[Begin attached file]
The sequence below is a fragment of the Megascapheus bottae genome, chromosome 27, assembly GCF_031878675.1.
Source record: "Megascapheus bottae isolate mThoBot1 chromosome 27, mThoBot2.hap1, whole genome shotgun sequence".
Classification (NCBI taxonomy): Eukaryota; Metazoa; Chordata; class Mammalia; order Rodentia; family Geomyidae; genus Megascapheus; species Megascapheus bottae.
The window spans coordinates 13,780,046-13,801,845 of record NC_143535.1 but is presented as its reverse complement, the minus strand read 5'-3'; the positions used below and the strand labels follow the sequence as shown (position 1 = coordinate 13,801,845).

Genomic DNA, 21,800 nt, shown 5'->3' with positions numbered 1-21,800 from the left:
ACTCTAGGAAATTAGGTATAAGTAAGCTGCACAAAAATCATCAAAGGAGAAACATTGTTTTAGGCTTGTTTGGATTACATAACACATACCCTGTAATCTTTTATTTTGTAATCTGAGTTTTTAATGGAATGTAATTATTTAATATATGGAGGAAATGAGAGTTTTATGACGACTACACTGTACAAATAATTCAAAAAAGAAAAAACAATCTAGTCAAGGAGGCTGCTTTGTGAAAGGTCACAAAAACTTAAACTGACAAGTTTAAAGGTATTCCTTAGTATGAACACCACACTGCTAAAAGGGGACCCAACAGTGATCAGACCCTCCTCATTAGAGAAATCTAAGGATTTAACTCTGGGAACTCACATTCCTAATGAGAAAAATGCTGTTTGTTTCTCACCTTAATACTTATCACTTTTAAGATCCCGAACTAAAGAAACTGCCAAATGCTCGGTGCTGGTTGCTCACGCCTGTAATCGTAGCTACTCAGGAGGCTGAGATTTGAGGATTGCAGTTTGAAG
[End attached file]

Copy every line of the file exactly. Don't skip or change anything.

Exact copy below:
The sequence below is a fragment of the Megascapheus bottae genome, chromosome 27, assembly GCF_031878675.1.
Source record: "Megascapheus bottae isolate mThoBot1 chromosome 27, mThoBot2.hap1, whole genome shotgun sequence".
Classification (NCBI taxonomy): Eukaryota; Metazoa; Chordata; class Mammalia; order Rodentia; family Geomyidae; genus Megascapheus; species Megascapheus bottae.
The window spans coordinates 13,780,046-13,801,845 of record NC_143535.1 but is presented as its reverse complement, the minus strand read 5'-3'; the positions used below and the strand labels follow the sequence as shown (position 1 = coordinate 13,801,845).

Genomic DNA, 21,800 nt, shown 5'->3' with positions numbered 1-21,800 from the left:
ACTCTAGGAAATTAGGTATAAGTAAGCTGCACAAAAATCATCAAAGGAGAAACATTGTTTTAGGCTTGTTTGGATTACATAACACATACCCTGTAATCTTTTATTTTGTAATCTGAGTTTTTAATGGAATGTAATTATTTAATATATGGAGGAAATGAGAGTTTTATGACGACTACACTGTACAAATAATTCAAAAAAGAAAAAACAATCTAGTCAAGGAGGCTGCTTTGTGAAAGGTCACAAAAACTTAAACTGACAAGTTTAAAGGTATTCCTTAGTATGAACACCACACTGCTAAAAGGGGACCCAACAGTGATCAGACCCTCCTCATTAGAGAAATCTAAGGATTTAACTCTGGGAACTCACATTCCTAATGAGAAAAATGCTGTTTGTTTCTCACCTTAATACTTATCACTTTTAAGATCCCGAACTAAAGAAACTGCCAAATGCTCGGTGCTGGTTGCTCACGCCTGTAATCGTAGCTACTCAGGAGGCTGAGATTTGAGGATTGCAGTTTGAAG